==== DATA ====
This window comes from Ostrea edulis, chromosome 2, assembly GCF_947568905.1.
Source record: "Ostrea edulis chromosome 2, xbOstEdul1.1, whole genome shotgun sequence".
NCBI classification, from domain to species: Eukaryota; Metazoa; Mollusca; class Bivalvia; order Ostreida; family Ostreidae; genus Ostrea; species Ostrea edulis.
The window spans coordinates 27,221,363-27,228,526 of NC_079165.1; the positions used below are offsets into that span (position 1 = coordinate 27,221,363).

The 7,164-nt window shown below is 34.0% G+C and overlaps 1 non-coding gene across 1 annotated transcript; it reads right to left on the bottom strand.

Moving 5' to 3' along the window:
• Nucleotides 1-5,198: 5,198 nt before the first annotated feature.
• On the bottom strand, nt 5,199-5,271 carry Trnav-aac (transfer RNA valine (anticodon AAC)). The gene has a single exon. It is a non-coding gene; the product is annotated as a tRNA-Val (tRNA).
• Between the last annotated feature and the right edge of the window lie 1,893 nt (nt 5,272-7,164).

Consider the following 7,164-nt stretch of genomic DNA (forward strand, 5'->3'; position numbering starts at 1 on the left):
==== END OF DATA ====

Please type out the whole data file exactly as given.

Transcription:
This window comes from Ostrea edulis, chromosome 2, assembly GCF_947568905.1.
Source record: "Ostrea edulis chromosome 2, xbOstEdul1.1, whole genome shotgun sequence".
NCBI classification, from domain to species: Eukaryota; Metazoa; Mollusca; class Bivalvia; order Ostreida; family Ostreidae; genus Ostrea; species Ostrea edulis.
The window spans coordinates 27,221,363-27,228,526 of NC_079165.1; the positions used below are offsets into that span (position 1 = coordinate 27,221,363).

The 7,164-nt window shown below is 34.0% G+C and overlaps 1 non-coding gene across 1 annotated transcript; it reads right to left on the bottom strand.

Moving 5' to 3' along the window:
• Nucleotides 1-5,198: 5,198 nt before the first annotated feature.
• On the bottom strand, nt 5,199-5,271 carry Trnav-aac (transfer RNA valine (anticodon AAC)). The gene has a single exon. It is a non-coding gene; the product is annotated as a tRNA-Val (tRNA).
• Between the last annotated feature and the right edge of the window lie 1,893 nt (nt 5,272-7,164).

Consider the following 7,164-nt stretch of genomic DNA (forward strand, 5'->3'; position numbering starts at 1 on the left):